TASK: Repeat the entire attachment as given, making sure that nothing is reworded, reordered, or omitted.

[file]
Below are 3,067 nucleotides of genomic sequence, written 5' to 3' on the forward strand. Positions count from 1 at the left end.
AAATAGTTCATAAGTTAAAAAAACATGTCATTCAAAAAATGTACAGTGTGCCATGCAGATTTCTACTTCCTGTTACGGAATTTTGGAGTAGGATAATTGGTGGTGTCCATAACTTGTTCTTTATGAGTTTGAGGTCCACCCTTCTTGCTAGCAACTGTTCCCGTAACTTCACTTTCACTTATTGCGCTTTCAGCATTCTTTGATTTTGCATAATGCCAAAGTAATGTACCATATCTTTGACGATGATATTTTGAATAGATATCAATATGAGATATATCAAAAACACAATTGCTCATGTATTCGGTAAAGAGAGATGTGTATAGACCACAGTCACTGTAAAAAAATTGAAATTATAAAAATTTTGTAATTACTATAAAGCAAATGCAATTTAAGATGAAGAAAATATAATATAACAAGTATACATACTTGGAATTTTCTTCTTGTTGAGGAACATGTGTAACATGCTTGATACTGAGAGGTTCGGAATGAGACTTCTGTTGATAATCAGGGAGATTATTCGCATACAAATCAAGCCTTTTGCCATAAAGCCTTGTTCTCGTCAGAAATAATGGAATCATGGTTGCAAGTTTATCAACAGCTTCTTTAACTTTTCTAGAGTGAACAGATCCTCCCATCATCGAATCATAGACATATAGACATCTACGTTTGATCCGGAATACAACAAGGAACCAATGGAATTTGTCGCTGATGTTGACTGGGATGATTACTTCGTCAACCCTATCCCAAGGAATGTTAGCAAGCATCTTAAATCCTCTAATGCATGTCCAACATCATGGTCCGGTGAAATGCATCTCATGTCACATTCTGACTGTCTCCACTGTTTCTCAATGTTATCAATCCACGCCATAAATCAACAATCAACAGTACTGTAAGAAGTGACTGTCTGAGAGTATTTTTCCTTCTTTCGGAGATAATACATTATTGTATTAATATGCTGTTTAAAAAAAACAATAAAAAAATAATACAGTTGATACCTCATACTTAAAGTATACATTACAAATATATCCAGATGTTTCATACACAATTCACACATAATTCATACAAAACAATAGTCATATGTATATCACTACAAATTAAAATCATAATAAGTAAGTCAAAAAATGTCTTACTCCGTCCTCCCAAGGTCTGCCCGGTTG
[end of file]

Below are 3,067 nucleotides of genomic sequence, written 5' to 3' on the forward strand. Positions count from 1 at the left end.
AAATAGTTCATAAGTTAAAAAAACATGTCATTCAAAAAATGTACAGTGTGCCATGCAGATTTCTACTTCCTGTTACGGAATTTTGGAGTAGGATAATTGGTGGTGTCCATAACTTGTTCTTTATGAGTTTGAGGTCCACCCTTCTTGCTAGCAACTGTTCCCGTAACTTCACTTTCACTTATTGCGCTTTCAGCATTCTTTGATTTTGCATAATGCCAAAGTAATGTACCATATCTTTGACGATGATATTTTGAATAGATATCAATATGAGATATATCAAAAACACAATTGCTCATGTATTCGGTAAAGAGAGATGTGTATAGACCACAGTCACTGTAAAAAAATTGAAATTATAAAAATTTTGTAATTACTATAAAGCAAATGCAATTTAAGATGAAGAAAATATAATATAACAAGTATACATACTTGGAATTTTCTTCTTGTTGAGGAACATGTGTAACATGCTTGATACTGAGAGGTTCGGAATGAGACTTCTGTTGATAATCAGGGAGATTATTCGCATACAAATCAAGCCTTTTGCCATAAAGCCTTGTTCTCGTCAGAAATAATGGAATCATGGTTGCAAGTTTATCAACAGCTTCTTTAACTTTTCTAGAGTGAACAGATCCTCCCATCATCGAATCATAGACATATAGACATCTACGTTTGATCCGGAATACAACAAGGAACCAATGGAATTTGTCGCTGATGTTGACTGGGATGATTACTTCGTCAACCCTATCCCAAGGAATGTTAGCAAGCATCTTAAATCCTCTAATGCATGTCCAACATCATGGTCCGGTGAAATGCATCTCATGTCACATTCTGACTGTCTCCACTGTTTCTCAATGTTATCAATCCACGCCATAAATCAACAATCAACAGTACTGTAAGAAGTGACTGTCTGAGAGTATTTTTCCTTCTTTCGGAGATAATACATTATTGTATTAATATGCTGTTTAAAAAAAACAATAAAAAAATAATACAGTTGATACCTCATACTTAAAGTATACATTACAAATATATCCAGATGTTTCATACACAATTCACACATAATTCATACAAAACAATAGTCATATGTATATCACTACAAATTAAAATCATAATAAGTAAGTCAAAAAATGTCTTACTCCGTCCTCCCAAGGTCTGCCCGGTTG